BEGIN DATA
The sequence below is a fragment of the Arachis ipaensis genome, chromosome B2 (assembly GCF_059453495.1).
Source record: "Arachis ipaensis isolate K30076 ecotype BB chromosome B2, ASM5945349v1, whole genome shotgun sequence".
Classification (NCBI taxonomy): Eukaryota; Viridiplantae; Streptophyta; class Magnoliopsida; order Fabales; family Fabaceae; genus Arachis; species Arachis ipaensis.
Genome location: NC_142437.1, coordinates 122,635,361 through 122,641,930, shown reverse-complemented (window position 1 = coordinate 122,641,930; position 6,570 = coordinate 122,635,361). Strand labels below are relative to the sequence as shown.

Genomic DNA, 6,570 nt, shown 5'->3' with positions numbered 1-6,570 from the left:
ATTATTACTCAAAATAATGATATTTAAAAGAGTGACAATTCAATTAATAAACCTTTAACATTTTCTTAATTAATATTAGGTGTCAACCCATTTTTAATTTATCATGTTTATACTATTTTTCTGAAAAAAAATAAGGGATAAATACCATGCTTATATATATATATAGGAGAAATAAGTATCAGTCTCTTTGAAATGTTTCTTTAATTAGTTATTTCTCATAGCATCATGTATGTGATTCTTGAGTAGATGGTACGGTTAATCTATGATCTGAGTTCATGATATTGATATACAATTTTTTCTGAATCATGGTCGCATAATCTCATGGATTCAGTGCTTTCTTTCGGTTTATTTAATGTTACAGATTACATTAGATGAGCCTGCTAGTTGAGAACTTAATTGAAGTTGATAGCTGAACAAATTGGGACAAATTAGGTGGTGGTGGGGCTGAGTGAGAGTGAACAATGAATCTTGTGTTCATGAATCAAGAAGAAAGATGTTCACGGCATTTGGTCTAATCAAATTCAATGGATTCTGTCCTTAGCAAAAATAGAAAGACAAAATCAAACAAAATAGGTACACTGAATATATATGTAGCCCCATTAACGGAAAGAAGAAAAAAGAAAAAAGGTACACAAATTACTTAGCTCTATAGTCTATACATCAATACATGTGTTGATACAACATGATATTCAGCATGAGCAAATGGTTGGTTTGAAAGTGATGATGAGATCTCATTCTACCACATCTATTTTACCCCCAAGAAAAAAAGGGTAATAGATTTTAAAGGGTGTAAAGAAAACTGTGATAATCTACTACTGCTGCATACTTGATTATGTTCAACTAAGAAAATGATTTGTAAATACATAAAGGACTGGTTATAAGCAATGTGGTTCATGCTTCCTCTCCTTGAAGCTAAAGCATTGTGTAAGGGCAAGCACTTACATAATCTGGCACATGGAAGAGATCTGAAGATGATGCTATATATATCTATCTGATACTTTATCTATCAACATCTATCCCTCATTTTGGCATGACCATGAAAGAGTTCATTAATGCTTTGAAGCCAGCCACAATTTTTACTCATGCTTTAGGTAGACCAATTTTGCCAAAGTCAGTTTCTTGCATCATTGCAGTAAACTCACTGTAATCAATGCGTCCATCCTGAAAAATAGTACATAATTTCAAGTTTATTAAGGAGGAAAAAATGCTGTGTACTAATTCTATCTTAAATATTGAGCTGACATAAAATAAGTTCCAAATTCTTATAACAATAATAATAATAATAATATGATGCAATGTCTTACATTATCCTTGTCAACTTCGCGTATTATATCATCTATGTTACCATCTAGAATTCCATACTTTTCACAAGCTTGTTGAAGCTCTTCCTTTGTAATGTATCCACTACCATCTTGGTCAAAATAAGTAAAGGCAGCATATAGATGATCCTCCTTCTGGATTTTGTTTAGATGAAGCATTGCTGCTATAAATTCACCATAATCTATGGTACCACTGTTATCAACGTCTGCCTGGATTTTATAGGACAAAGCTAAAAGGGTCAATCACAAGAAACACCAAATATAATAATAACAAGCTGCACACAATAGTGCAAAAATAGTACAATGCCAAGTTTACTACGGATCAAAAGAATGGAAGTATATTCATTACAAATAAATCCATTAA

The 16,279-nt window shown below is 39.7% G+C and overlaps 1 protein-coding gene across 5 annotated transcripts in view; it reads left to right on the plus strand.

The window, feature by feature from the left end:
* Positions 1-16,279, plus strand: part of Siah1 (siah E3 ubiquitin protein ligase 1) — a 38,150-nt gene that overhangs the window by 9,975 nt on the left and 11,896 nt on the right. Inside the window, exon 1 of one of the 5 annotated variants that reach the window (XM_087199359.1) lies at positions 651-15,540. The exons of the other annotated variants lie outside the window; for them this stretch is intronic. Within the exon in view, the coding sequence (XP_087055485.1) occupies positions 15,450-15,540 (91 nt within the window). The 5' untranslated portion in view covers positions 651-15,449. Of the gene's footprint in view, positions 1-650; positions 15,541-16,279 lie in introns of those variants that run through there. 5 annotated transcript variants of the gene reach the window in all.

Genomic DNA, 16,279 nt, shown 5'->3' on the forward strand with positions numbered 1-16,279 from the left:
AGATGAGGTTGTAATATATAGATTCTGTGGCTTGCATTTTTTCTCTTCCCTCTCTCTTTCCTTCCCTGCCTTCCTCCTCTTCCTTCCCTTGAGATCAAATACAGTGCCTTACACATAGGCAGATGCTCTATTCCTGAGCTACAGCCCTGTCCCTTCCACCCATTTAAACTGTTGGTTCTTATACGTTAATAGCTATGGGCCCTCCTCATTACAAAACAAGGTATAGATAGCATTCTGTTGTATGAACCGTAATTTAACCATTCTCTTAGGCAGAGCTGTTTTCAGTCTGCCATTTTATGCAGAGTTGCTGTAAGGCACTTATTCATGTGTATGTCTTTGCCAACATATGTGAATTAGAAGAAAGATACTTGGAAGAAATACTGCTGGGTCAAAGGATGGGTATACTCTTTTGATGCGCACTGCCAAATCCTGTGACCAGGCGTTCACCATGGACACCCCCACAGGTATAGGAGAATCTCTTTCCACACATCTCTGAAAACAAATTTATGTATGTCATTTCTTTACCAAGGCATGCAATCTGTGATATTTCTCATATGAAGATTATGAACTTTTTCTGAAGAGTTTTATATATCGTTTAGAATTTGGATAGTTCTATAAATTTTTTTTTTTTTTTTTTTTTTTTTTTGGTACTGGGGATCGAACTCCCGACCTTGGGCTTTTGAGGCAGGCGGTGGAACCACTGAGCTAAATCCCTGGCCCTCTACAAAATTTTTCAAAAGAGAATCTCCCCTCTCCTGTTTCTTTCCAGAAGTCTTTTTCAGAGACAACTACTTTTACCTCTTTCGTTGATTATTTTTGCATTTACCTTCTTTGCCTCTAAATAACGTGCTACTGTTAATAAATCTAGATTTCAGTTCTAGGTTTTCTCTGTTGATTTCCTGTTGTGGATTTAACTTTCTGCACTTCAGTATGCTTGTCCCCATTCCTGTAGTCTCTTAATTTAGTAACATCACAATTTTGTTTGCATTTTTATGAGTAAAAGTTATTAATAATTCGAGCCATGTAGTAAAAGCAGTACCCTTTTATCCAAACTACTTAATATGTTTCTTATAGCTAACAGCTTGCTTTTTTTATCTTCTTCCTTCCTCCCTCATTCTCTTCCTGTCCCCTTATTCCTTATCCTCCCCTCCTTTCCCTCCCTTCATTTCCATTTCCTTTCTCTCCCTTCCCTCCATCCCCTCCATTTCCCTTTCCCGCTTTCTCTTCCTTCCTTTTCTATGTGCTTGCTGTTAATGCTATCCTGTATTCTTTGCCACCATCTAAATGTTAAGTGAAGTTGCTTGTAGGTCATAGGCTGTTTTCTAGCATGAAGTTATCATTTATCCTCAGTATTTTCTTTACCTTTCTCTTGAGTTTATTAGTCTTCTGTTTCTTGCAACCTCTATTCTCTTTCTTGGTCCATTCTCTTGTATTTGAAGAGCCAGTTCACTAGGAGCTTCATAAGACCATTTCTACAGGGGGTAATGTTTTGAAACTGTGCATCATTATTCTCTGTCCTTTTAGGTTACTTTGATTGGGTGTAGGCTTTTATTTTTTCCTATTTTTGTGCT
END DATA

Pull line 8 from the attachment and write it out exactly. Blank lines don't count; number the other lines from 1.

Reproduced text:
The window, feature by feature from the left end: